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The Fullness of Christ: J.H. Yoder – Part V

7.    The Centrality of Preaching. Especially since the Reformation, the “proper preaching of the Word” has been central in definitions  of both the church and her ministry.  Just what the “Word” means and what the “proper” means have varied immensely from Luther to Calvin, and from...

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The Fullness of Christ: J.H. Yoder – Part II

Posted by Radical Resurgence | Posted in Uncategorized | Posted on 12-01-2012

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2.   Religion In The Old Testament.

The priesthood of Israel takes over most of the traits of the general religionist. The priest is qualified by heredity and initiation.  He presides over celebrations of the annual cycle and blesses the king.

In sum, in Israel the function of the religionist is present, accepted, used, but it is also filled with new meaning, relativised in value, and removed from the centre.

3.    The Vocabulary of Ministry In The New Testament.

 If we come to the N.T. with this “professional religionist” view of  ministry, asking, “What is said on this subject?” then we can add together some things which Paul said about himself as apostle, some things he wrote to Timothy and Titus about themselves, some other things he wrote  to them about bishops and deacons, some things Acts reports about the leaders in Jerusalem and Antioch, salt the mixture with some reminscences from the O.T, and come up with quite an impressive package as the “Biblical View of Ministry”.  But if we ask whether any of the N.T. literature makes the assumptions listed above:

–          Is there one particular office

–          In which there should be only one or a few individuals

–          For whom it provides a livelihood

–          Unique in character due to ordination

–          Central to the definition of the church

–          And the key to her functioning?

Then the answer from the biblical material is a resounding negation.

There is no concept (in the N.T.) of “laity” in the negatively defined sense, as “those with no ministry” (cf. G Alan Richardson Introduction To Theology of the N.T.  p.301).  The people (laos) includes all the ministries.  The bishop is a member of the laity just like everyone else.

4.    The Meaning of Ministry In the N.T.

 The most striking general trait is what  we may call the multiplicity of the ministry. Under this label we gather three distinguishable  observations:

– The diversity of distinct ministries; that there are many, and the listing vary.

–          Plurality. The fact that in some roles, notably the oversight of some congregations, several brethren together carried the same office.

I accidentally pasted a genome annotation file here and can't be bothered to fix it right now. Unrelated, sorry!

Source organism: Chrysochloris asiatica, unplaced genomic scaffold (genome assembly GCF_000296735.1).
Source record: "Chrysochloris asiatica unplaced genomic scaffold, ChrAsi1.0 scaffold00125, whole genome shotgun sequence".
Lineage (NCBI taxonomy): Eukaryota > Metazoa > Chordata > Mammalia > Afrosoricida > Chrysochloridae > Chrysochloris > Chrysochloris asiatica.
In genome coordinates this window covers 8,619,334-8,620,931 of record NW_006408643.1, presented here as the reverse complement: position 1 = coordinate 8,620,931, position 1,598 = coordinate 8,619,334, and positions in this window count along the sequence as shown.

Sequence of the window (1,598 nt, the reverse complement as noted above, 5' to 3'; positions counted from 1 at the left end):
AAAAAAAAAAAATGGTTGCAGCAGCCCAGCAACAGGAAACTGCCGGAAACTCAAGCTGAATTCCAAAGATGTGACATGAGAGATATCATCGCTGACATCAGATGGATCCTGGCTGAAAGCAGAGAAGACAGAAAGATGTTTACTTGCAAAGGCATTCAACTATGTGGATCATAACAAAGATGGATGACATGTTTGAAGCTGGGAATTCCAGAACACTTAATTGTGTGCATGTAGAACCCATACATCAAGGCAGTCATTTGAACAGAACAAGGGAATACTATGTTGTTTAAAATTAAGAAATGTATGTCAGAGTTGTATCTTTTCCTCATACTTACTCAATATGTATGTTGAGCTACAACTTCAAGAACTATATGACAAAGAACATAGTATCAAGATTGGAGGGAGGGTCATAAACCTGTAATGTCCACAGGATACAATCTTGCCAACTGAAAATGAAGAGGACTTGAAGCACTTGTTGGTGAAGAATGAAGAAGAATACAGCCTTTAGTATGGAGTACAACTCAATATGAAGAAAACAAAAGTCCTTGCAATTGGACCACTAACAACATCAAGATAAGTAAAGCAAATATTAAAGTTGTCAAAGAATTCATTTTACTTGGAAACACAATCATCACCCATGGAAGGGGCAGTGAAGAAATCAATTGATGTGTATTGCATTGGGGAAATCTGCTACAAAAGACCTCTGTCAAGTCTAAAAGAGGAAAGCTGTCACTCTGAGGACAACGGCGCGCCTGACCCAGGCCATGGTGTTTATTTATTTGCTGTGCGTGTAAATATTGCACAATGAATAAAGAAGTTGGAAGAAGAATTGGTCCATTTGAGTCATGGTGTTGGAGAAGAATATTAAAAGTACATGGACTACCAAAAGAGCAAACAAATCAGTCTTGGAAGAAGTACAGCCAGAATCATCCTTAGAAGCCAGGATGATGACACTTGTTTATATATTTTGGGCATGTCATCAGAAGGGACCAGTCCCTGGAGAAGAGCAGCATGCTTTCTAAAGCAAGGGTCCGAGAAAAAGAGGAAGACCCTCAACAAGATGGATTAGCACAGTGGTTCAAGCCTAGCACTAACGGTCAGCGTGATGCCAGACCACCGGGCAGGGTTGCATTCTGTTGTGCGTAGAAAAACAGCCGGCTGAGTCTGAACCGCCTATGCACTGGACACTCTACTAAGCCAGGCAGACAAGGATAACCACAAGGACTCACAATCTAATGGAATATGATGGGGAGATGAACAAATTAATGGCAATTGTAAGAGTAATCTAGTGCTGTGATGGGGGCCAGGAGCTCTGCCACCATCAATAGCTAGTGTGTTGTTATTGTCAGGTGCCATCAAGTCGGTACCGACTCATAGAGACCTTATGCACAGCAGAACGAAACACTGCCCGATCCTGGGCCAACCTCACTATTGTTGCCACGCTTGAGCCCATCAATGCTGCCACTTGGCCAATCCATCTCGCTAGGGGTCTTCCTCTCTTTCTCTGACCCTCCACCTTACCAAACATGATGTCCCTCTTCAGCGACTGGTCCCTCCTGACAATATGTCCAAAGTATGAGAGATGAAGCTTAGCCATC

–          The universality of ministry: that “everyone has a gift” is said explicitly in 1 Cor. 7:7. 12:7; Eph. 4:7, and 1 Pet. 4:10, and implicitly in Rom.12:1.    Does this multiplicity have a  theological meaning?  The multiplicity of gifts assigned by the one Lord who fills all is thus itself an aspect of Christ’s saving work and of His rule from on high.

The “fullness of Christ” in Eph.4:13, or the “whole body working properly” of 4:16 is precisely the interrelation  of the ministries of 4:11,12 in line with the divine unity  of 4:3-6. ”Unity of the faith”, “mature humanity”, and “measure of the stature of the fullness of Christ” are not descriptions of a well-rounded Christian personality but of the divinely co-ordinated multiple ministry.

The conclusion is inescapable that the multiplicity of ministries is not a mere adiaphoron, a happenstance of only superficial significance, but a specific work of grace and a standard for the church.

The vestiges of the multiple ministry remained in the (theoretically) sevenfold ministry of the medieval church.  Yet despite the persistence of these vestiges, the anthropological constant ….. soon wore off  the originality, the universality of the first age.  The special clerical class was soon there again, with the term “lay” redefined as “non-ministerial”…. And Christianity had lost  it’s cutting edge.

Losing the specific and original trait of the primitive community, the church by and large became again subject  to the usual anthropologically universal pattern of the single, sacramentally qualified religionist.    By and large … this pattern has continued to our day in churches of every polity and theology.

 

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